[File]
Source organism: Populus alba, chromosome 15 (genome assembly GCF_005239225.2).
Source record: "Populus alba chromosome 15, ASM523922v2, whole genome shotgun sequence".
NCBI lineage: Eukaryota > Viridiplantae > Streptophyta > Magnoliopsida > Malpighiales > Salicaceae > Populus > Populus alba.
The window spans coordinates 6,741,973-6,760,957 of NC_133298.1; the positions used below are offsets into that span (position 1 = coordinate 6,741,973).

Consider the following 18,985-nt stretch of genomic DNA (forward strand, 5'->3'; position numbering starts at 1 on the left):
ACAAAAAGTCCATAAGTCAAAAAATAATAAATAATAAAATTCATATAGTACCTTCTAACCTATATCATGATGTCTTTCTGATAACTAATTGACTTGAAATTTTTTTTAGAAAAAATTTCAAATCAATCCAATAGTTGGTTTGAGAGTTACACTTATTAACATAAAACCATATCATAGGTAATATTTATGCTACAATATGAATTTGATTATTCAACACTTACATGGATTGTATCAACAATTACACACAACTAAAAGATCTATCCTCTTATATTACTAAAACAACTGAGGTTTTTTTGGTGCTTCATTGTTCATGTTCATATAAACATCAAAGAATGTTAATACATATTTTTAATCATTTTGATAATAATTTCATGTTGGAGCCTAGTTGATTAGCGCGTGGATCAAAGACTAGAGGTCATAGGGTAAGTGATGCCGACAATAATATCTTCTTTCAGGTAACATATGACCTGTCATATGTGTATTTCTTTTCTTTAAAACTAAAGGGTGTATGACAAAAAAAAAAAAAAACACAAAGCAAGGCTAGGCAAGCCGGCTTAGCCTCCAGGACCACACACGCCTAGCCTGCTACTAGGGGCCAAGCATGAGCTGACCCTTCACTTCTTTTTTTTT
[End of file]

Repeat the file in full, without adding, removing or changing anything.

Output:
Source organism: Populus alba, chromosome 15 (genome assembly GCF_005239225.2).
Source record: "Populus alba chromosome 15, ASM523922v2, whole genome shotgun sequence".
NCBI lineage: Eukaryota > Viridiplantae > Streptophyta > Magnoliopsida > Malpighiales > Salicaceae > Populus > Populus alba.
The window spans coordinates 6,741,973-6,760,957 of NC_133298.1; the positions used below are offsets into that span (position 1 = coordinate 6,741,973).

Consider the following 18,985-nt stretch of genomic DNA (forward strand, 5'->3'; position numbering starts at 1 on the left):
ACAAAAAGTCCATAAGTCAAAAAATAATAAATAATAAAATTCATATAGTACCTTCTAACCTATATCATGATGTCTTTCTGATAACTAATTGACTTGAAATTTTTTTTAGAAAAAATTTCAAATCAATCCAATAGTTGGTTTGAGAGTTACACTTATTAACATAAAACCATATCATAGGTAATATTTATGCTACAATATGAATTTGATTATTCAACACTTACATGGATTGTATCAACAATTACACACAACTAAAAGATCTATCCTCTTATATTACTAAAACAACTGAGGTTTTTTTGGTGCTTCATTGTTCATGTTCATATAAACATCAAAGAATGTTAATACATATTTTTAATCATTTTGATAATAATTTCATGTTGGAGCCTAGTTGATTAGCGCGTGGATCAAAGACTAGAGGTCATAGGGTAAGTGATGCCGACAATAATATCTTCTTTCAGGTAACATATGACCTGTCATATGTGTATTTCTTTTCTTTAAAACTAAAGGGTGTATGACAAAAAAAAAAAAAAACACAAAGCAAGGCTAGGCAAGCCGGCTTAGCCTCCAGGACCACACACGCCTAGCCTGCTACTAGGGGCCAAGCATGAGCTGACCCTTCACTTCTTTTTTTTT